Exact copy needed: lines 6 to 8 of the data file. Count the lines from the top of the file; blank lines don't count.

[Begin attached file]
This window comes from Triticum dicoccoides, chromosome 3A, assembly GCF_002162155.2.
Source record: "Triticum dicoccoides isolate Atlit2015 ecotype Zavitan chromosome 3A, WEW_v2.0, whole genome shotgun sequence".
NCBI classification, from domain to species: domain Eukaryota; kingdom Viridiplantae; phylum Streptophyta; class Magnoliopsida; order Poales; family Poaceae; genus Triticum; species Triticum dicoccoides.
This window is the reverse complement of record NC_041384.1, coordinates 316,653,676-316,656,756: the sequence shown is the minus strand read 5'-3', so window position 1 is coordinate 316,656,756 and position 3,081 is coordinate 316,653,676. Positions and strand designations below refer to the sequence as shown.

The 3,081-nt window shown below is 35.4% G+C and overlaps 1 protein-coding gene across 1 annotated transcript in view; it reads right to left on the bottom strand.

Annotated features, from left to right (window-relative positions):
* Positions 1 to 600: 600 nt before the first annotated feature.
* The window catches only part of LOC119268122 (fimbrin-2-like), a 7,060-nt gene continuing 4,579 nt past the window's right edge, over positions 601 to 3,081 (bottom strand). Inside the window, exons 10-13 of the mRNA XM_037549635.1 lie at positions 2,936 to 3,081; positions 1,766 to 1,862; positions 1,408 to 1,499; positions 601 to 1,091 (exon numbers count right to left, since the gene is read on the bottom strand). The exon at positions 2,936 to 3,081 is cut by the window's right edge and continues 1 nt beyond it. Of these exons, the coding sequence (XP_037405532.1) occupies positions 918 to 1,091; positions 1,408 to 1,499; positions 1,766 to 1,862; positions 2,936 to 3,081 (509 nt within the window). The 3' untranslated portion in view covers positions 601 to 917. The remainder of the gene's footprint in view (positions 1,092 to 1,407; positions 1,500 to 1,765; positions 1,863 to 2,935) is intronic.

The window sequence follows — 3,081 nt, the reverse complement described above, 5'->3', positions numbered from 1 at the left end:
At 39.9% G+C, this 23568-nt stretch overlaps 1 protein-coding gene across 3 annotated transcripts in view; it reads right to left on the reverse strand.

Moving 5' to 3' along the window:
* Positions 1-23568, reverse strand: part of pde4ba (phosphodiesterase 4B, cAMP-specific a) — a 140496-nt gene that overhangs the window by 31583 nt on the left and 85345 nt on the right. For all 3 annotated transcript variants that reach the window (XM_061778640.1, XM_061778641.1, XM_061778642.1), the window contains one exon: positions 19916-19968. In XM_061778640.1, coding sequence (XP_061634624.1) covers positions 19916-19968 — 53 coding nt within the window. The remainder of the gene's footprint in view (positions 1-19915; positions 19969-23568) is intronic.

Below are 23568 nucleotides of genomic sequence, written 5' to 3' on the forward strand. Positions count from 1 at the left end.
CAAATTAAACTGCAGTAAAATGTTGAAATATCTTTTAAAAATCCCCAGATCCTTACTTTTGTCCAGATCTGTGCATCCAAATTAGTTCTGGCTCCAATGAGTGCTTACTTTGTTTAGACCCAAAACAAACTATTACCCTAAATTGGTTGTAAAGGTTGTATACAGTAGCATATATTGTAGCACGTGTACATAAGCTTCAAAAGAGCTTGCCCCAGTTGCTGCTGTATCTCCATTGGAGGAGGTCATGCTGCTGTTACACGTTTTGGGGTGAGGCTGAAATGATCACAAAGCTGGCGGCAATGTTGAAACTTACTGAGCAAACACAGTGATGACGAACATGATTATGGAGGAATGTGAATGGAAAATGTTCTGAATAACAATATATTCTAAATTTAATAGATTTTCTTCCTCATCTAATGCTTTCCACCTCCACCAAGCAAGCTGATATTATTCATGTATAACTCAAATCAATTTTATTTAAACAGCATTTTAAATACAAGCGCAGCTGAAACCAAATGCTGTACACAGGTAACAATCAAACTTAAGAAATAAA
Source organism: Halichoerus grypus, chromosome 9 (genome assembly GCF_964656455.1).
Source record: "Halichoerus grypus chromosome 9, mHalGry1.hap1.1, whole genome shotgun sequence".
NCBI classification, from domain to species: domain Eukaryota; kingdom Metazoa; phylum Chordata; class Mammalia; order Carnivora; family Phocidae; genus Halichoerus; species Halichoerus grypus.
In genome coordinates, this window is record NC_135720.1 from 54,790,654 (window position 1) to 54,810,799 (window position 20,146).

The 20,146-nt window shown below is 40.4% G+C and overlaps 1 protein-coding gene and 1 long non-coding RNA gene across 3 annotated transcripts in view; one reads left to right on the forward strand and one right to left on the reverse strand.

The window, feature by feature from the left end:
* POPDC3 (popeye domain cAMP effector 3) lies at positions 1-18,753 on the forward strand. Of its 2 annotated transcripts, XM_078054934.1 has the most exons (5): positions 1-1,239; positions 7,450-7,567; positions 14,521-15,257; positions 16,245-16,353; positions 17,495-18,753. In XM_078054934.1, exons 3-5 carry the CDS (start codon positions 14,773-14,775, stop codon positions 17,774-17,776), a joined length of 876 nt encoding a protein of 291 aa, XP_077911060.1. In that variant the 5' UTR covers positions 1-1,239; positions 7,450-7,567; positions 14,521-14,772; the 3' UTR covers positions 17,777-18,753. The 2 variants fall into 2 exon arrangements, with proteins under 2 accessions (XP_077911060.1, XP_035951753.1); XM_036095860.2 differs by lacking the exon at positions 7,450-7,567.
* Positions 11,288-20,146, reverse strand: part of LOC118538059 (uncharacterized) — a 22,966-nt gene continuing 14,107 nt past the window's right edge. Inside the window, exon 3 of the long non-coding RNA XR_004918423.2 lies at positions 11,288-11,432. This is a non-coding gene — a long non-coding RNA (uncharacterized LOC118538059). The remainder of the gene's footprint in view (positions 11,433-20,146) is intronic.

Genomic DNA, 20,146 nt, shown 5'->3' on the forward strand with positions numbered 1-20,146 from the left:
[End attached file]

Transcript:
Annotated features, from left to right (window-relative positions):
* Positions 1 to 600: 600 nt before the first annotated feature.
* The window catches only part of LOC119268122 (fimbrin-2-like), a 7,060-nt gene continuing 4,579 nt past the window's right edge, over positions 601 to 3,081 (bottom strand). Inside the window, exons 10-13 of the mRNA XM_037549635.1 lie at positions 2,936 to 3,081; positions 1,766 to 1,862; positions 1,408 to 1,499; positions 601 to 1,091 (exon numbers count right to left, since the gene is read on the bottom strand). The exon at positions 2,936 to 3,081 is cut by the window's right edge and continues 1 nt beyond it. Of these exons, the coding sequence (XP_037405532.1) occupies positions 918 to 1,091; positions 1,408 to 1,499; positions 1,766 to 1,862; positions 2,936 to 3,081 (509 nt within the window). The 3' untranslated portion in view covers positions 601 to 917. The remainder of the gene's footprint in view (positions 1,092 to 1,407; positions 1,500 to 1,765; positions 1,863 to 2,935) is intronic.